We will be sending a team of 4 women to the Olympics, so I need to be in the top-4 by mid-January. We have some complicated criteria that will determine who the team is, and a lot of the benchmarks are top-30’s on the World Cup, so I’m looking to achieve a few more of those!

You are also a barista! Can you do that fancy art on top of the coffee? Some of your teammates are coffee obsessed! Is that all they talk to you about? 😉

Yes I’ve been working at Starbucks for 8 years! Sarah Beaudry and I are the two women on our team working for Starbucks, and we’re the only two on the team who don’t drink coffee on a regular basis 😉 I’m slowly working on my latte art… I leave the really fancy stuff up to Rosanna Crawford and Brendan Green who are our team’s true coffee connoisseurs.

Do you have a favourite biathlon track? Where is it and why?

My favorite race course is probably Kontiolahti. I like the ripping downhills and killer climbs.

Who is your favourite biathlete (past or present) and why?

Magdalena Neuner – she was the first female biathlete I started following, and meeting her in Vancouver in 2010 made me want to train harder and get onto the World Cup circuit.

Does your rifle have a name?

Nope!

Describe yourself in three words.

Entertaining, emotional, mischievous.

Quick fire Questions:

Favourite biathlon nation (not your own): Norway – for the brown cheese!
Favourite rifle design (any biathlete): Aita Gasparin
Favourite ski suit design (from any nation): Italy for the last 2 years
Favourite shooting range: Antholz
Lucky bib number: 39
Funniest biathlete on the World/IBU Cup: Benjamin Weger
Nicest biathlete on the World/IBU Cup: Anais Bescond
Best thing about being a biathlete: Getting to travel the world with my amazing team.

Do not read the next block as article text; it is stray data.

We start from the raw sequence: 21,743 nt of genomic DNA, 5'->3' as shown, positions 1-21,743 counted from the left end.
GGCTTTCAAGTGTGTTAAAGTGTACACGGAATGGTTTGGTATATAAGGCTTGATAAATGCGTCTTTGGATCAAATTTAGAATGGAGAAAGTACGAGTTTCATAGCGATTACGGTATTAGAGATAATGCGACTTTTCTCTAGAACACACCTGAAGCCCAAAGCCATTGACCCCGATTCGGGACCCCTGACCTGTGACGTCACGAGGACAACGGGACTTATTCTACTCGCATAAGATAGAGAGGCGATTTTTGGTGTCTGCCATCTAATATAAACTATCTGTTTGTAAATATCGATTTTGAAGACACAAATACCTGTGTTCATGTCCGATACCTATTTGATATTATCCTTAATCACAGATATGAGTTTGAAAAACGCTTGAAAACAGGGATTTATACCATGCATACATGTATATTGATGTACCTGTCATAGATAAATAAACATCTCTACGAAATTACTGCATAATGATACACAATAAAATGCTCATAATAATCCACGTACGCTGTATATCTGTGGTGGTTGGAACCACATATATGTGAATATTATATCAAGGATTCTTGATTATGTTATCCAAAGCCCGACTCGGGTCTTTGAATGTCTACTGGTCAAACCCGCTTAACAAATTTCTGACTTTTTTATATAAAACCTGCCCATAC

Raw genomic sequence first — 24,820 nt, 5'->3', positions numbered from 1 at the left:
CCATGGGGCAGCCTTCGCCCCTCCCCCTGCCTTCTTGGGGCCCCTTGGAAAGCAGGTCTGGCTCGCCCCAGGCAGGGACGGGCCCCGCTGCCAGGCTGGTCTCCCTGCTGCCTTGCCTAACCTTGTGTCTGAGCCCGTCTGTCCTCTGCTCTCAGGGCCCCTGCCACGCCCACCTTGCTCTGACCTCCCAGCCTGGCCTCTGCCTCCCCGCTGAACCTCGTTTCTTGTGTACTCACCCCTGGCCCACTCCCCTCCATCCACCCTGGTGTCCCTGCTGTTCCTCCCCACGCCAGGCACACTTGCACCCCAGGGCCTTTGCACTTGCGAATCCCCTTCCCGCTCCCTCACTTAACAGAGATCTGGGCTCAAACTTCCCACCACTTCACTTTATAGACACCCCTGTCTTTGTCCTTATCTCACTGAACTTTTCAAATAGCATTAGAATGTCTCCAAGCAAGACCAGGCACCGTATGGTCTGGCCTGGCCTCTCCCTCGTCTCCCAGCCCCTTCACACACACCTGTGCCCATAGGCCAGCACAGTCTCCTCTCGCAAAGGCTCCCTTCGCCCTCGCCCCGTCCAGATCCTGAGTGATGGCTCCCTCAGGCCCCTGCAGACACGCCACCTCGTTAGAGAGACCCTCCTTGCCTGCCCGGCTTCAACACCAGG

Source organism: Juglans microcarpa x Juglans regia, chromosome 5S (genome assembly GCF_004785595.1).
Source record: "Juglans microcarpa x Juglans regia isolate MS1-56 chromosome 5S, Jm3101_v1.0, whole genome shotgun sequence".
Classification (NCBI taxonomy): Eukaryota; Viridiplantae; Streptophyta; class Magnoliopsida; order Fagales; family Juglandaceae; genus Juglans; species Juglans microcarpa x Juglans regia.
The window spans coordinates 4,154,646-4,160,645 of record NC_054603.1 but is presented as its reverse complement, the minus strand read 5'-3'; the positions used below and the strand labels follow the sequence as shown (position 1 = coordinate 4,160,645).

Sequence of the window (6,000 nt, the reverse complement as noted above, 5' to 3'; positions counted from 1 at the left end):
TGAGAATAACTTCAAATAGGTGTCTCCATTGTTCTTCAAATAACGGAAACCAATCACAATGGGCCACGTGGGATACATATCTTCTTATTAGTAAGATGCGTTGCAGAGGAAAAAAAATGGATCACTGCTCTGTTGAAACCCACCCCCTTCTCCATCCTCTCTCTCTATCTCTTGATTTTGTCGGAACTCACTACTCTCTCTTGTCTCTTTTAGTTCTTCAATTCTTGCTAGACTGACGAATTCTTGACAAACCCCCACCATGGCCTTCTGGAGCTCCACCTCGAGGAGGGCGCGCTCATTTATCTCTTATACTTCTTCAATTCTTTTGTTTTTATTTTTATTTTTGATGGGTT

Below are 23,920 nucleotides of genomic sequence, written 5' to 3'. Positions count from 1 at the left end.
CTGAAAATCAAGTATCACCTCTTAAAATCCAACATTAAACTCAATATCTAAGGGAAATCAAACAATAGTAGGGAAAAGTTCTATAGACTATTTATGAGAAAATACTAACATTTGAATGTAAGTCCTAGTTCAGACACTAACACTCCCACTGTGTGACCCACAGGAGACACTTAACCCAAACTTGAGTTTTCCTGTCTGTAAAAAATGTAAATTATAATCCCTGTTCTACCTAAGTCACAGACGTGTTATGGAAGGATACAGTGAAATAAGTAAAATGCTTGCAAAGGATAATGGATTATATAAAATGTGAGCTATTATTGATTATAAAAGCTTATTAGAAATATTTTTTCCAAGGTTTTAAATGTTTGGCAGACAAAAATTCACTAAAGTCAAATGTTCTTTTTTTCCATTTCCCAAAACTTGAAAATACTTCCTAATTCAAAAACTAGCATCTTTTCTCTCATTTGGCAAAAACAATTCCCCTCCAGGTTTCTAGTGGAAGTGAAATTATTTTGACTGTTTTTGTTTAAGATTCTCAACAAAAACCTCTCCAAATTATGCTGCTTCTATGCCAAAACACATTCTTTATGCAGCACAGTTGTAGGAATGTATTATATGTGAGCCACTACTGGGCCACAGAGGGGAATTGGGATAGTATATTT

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Tobias Torgersen: The Interview!

Tobias Torgersen is the new head coach of the Polish Women’s biathlon team. The Norwegian had a successful Junior career as a biathlete before moving into coaching working with clubs in Oslo and Lillehammer as well as in Switzerland. Before taking his new role the 34-year-old was coach of the Swedish Junior Team.

You can follow Tobias on Twitter: @tobiastorgersen

You competed in biathlon as a Junior. Why did you become a biathlete and why did you stop?

My godfather was national team coach in Norway in the 80`s. He was always an inspiration to me. Plus it appealed to me after watching it on TV like other sports could not.

I stopped after having various health and injury problems from 19-23 years of age, including asthma, heart problems and some serious cuts and broken bones.

When did you become a coach and why did you want to do it?

In the Spring of 2006, just after finishing my career and my studies to be a coach at the sports university in Oslo. I guess I felt that I had “unfinished business” in this sport. And I love the excitement that top-level sports bring.


Who were your coaches when you were a biathlete? What did you learn from them that you now use as a coach?

I had many different inspiring coaches. But Knut Tore Berland taught me a lot about taking responsibility for the goals you set.

You have a new job working with the Polish women’s team. How is that going so far? What have you already done with them and what are the plans for the rest of the summer?

In my eyes it is going really well! We have a lot of fun, and train really well and hard. We are now in Ramsau on our fourth camp (this was in July). Here we got some kilometres on the skis together with the normal summer training. We also had a cycling camp in Mallorca, shooting camp in Kracow, and a camp “at home” in Duszniki-Zdroj. Next on the plan is the Blink Festival in Norway before a camp in my home town of Oslo.